The contest invites an international panel of three judges this year: classics professors Laura Gawlinski from Loyola University Chicago, Donald Lavigne from Texas Tech University, and Jack Mitchell from Dalhousie University. One of the greatest prizes BUA has to offer is the glory that comes with being the best declaimer at the school. BUA will also give the winner a book of their choice.

Before contestants declaim their passages, Dr. Alonge, a classics and history instructor and the host of the contest, will give some background information about each passage. The declaimers will recite their passages in chronological order; that is, beginning with the earliest Greek author and ending with the latest Latin author. After all have performed, the judges will pick a Latin and a Greek winner.

The contest will be held in a hybrid format this year: students and teachers are welcome to watch the declamations in person or via Zoom. In previous years, the entire BUA community attended the contest at an All-School Meeting. Dr. Alonge hopes that this year’s small in-person audience in the Black Box theater will have as much energy as an audience during a pre-coronavirus year.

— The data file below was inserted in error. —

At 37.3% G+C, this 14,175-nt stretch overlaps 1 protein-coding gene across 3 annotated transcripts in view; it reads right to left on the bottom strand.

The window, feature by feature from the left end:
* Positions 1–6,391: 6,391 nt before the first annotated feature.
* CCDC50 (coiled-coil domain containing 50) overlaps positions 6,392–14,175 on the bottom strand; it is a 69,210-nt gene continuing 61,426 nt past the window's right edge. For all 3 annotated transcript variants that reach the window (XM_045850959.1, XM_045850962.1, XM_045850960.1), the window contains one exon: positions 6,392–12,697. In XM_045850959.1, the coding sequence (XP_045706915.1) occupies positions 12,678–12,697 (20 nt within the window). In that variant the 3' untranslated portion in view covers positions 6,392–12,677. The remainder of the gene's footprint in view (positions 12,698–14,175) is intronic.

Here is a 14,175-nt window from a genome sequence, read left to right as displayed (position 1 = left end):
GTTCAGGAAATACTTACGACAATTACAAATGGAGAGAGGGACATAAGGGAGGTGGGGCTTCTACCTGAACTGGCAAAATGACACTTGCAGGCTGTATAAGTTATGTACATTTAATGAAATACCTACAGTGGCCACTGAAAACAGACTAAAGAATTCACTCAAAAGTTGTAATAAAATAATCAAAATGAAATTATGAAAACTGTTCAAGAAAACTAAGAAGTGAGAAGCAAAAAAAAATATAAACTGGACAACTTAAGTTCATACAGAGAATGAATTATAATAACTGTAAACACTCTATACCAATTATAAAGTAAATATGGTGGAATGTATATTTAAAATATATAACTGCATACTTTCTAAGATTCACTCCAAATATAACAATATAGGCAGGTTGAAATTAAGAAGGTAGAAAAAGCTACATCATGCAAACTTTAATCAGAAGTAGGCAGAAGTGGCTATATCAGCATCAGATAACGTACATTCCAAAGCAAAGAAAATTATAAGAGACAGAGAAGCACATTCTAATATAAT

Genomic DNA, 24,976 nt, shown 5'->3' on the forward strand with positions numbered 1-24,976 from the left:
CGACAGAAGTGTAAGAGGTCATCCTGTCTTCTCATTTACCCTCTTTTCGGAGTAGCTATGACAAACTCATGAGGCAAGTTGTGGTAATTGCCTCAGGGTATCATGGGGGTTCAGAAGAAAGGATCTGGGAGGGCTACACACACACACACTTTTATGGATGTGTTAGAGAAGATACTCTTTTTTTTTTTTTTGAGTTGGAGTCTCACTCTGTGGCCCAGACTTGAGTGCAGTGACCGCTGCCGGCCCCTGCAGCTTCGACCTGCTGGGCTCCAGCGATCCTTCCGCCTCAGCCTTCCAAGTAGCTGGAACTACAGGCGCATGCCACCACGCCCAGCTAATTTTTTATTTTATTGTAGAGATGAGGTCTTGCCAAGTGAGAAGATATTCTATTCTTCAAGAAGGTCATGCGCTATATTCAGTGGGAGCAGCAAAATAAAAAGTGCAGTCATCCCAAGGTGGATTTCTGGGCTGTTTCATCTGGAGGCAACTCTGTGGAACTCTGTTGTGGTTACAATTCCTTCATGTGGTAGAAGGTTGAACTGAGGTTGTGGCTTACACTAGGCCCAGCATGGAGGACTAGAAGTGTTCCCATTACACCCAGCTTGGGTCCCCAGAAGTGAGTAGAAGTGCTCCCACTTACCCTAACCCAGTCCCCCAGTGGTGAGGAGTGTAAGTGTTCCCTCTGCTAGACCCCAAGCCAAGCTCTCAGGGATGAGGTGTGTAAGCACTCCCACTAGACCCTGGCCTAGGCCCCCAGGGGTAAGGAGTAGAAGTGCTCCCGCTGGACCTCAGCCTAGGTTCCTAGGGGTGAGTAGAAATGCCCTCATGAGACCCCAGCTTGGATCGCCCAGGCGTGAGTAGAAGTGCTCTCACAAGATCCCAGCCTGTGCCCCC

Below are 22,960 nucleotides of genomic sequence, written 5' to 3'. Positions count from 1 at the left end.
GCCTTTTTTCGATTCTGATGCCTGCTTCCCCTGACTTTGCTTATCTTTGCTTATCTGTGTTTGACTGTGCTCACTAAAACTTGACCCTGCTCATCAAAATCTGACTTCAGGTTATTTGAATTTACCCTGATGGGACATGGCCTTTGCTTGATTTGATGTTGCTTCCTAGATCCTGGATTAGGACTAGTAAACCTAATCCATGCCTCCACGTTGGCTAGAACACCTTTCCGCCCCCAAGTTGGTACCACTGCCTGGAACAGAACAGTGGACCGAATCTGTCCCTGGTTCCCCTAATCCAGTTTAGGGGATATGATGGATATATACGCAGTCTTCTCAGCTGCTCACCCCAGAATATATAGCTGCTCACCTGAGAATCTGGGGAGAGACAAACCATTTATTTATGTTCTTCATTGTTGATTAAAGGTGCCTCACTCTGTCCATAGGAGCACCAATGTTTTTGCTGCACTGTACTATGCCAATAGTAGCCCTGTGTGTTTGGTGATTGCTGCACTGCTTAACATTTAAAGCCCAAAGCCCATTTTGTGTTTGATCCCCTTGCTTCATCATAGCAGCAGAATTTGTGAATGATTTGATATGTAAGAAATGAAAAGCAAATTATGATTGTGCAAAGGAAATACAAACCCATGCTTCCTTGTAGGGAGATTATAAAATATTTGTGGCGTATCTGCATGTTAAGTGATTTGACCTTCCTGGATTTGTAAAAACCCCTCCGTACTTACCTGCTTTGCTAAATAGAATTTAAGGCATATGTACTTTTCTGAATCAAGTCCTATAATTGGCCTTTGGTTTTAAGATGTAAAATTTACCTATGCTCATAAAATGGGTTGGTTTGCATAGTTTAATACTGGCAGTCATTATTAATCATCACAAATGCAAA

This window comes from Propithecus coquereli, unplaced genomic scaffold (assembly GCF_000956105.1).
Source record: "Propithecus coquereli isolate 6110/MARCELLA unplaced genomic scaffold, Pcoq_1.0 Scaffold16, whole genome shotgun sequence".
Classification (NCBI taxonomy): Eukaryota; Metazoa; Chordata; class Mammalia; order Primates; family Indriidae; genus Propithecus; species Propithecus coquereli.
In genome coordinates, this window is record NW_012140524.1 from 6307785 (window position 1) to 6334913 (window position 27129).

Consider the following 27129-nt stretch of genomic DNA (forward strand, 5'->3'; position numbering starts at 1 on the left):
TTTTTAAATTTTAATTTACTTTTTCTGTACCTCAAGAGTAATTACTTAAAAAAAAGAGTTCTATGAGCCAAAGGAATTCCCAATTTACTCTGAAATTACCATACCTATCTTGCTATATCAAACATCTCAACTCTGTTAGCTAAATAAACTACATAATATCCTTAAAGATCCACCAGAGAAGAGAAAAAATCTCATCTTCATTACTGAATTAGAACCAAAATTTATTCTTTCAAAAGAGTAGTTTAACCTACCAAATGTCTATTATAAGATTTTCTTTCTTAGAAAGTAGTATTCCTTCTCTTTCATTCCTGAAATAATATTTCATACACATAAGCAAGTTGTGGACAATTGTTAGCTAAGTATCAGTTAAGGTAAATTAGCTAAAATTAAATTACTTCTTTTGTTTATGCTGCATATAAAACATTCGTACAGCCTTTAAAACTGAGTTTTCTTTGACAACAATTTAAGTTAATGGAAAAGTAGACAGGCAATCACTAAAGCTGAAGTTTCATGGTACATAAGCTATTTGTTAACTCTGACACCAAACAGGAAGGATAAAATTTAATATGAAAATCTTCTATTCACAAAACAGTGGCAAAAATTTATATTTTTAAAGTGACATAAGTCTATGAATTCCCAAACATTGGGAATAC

The following are interviews with two declaimers and Dr. Alonge.

Madison Ho ‘24, Latin Declaimer

What passage are you reciting?

I am reciting an impromptu speech by Queen Elizabeth I in response to a disrespectful Polish ambassador.

Why did you choose the passage?

I chose to declaim this speech because I thought it was such an amazing comeback that demonstrated both the Queen’s oratorical skill and her no-nonsense policy towards the out-of-line ambassador.

Are you nervous at all? How have you been preparing for the contest?

Of course I’m nervous because I want to do the passage justice, but I also feel ready through practicing in front of my friends and teachers.

Jasper Millstein ‘24, Greek Declaimer

What passage are you reciting?

I’m doing a monologue from Antigone by Sophocles.

Why did you choose the passage?

I enjoyed reading the book in English during the fall semester, and I felt like this particular piece can be performed well and easily dramatized.